Nine More Months of Lunch Packing
One child is yelling about missing gym clothes and another shouting that their life is over because their hair is standing up. In between those issues, breakfast and the normal chaos, dealing with packing lunches can be the proverbial straw that broke the camel’s back.
Getting organized to deal with the next nine months worth of lunches is certainly worth the small amount of time involved.
Our kitchens, when set up to function properly, have a certain layout and rhythm. Most likely, I would find the coffee and coffee filters near the coffee pot at your house. T he things for baking are all together. Your cookware, pots and pans, are surely near the stove.
Yet, when it comes to lunch making, I bet you have to go to one drawer for plastic bags, another for a paper bag and then another drawer for a plastic fork or spoon. You grab a napkin from the napkin holder, peanut butter one cabinet and a small bag of chips from another. Multiply that times several children!
To be honest, you are lucky if there is a bag of chips or container of pudding. Somehow, when you were not looking, someone snacked on all the individually packaged lunch food you purchased. Most likely, family members stay confused about what is okay for snacking and what is off limits. Now you are grumpy and in a rush to try to find something else to put in the lunch.
This type of lunch packing ends up with lots of hustling about and wasted time. Not only that, it makes it harder for your child to successfully participate in this routine. No wonder if you ask them to help, they forget something. Think how many steps are involved.
Here is how to set up a great system for lunches:
Rethink your cabinet space. Choose a cabinet to be designated for the lunch center. If you still have short people at your house, be sure to choose a low cabinet so everyone can reach.
Empty that cabinet of its current stuff. Sort through it and find new homes for those things.
Gather all of the lunch supplies: Plastic bags of snack and sandwich size, napkins, plastic flatware and all of the non-refrigerated food that you approve of for lunches – even the peanut butter and a loaf of bread.
Organize the supplies and the food products in the cabinet.
Grab a plastic large food container, minus the lid, and open the refrigerator. Place the lunch meat (make sure it is in its own sealed container), cheese sticks, fruit and so on that may be used for lunches into this plastic container. Place it on a shelf next to the drinks purchased for school lunches.
Take time to instruct the family, pointing out that the lunch cabinet is off limits for after school snacking. There should be plenty of other things in the pantry for that use. Also point out the section of the fridge that is for packing lunches.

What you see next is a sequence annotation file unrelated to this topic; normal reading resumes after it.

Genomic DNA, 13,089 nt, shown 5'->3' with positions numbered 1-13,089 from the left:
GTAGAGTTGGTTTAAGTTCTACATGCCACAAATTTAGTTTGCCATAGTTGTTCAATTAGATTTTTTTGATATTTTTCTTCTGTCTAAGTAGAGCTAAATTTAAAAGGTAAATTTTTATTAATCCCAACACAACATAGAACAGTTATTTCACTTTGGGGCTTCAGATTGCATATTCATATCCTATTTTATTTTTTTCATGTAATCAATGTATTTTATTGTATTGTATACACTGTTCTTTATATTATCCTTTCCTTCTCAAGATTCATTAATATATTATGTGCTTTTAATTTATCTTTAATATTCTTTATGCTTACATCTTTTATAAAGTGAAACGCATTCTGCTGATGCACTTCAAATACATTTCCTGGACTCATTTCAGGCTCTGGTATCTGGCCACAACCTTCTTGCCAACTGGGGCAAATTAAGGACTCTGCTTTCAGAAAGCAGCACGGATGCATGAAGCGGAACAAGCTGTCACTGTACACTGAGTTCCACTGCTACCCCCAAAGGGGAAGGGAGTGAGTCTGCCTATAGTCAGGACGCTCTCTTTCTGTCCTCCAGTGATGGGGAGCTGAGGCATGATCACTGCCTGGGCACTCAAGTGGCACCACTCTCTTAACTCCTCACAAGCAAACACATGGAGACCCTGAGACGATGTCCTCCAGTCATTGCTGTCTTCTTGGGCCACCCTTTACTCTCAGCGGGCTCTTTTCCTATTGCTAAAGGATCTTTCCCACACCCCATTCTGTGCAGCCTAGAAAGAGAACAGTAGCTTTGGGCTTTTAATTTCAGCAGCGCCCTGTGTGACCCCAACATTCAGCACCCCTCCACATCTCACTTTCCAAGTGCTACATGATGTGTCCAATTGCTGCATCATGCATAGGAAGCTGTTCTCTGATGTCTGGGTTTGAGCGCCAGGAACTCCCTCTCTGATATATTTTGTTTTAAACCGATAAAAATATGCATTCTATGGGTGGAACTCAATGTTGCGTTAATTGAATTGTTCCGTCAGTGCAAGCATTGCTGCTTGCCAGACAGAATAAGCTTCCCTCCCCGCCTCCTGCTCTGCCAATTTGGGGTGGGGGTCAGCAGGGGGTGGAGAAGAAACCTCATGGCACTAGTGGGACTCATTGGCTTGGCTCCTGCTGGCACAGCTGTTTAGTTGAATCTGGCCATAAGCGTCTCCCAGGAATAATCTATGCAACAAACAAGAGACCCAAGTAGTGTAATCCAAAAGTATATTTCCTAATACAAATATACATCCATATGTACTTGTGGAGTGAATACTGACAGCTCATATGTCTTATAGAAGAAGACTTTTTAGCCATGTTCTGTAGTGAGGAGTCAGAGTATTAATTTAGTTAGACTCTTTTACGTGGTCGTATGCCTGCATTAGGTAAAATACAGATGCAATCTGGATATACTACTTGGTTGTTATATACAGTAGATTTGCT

Packing lunches the evening before is a great way to relieve morning stress. During the after-dinner clean-up, have each child go to the lunch center and choose their side items. The next morning, all that needs to be added is the sandwich and drink. Sandwiches can be made ahead and refrigerated, if you wish.
Keep the cabinet stocked. Now that everything for lunches is in one spot, it is easy for you to pop open the door and eyeball what is needed from the store.
Not too long ago, I was enjoying coffee with a table of professional organizers who all happen to be mothers. We drifted away from the talk of organizing and into the talk of parenting. Pretty soon we began to compare notes and discovered every one of us had something in common. We all had taught our children to be self-sufficient from packing their own lunch to doing their own laundry.
Part of disorganization comes from trying to do everything for everybody. As much as our heart desires us to be that mom who does it all, it simply is not possible or practical. Taking the time to teach your child to be organized is the greatest gift you can give them for they will carry it through their whole life. This includes packing their book bag and laying out their clothing the night before and packing their own lunch! All you have to do is organize and keep that lunch cabinet stocked. That is enough of a job!
Author Lea Schneider, a columnist for What’s Cooking America, is a freelance writer and organizational expert whose organizing ideas have been published in many magazines including Woman’s Day, Better Homes and Gardens Kitchen and Bath Ideas, Family Circle, Parents Magazine, as well as numerous newspapers and websites. She is a member of the Association of Food Journalists.
Getting organized is all about living simpler and making things easier. The bonus is it often leads to saving money. Lea Schneider’s kitchen organizing columns tell you how to organize the many things that relate to kitchens, menus, meals, and special food events.
Check out all of Lea Schneider’s helpful home and kitchen columns at Organizing Kitchens, Pantries, Menus and Meals.
Categories:Kid Friendly Kitchen Organization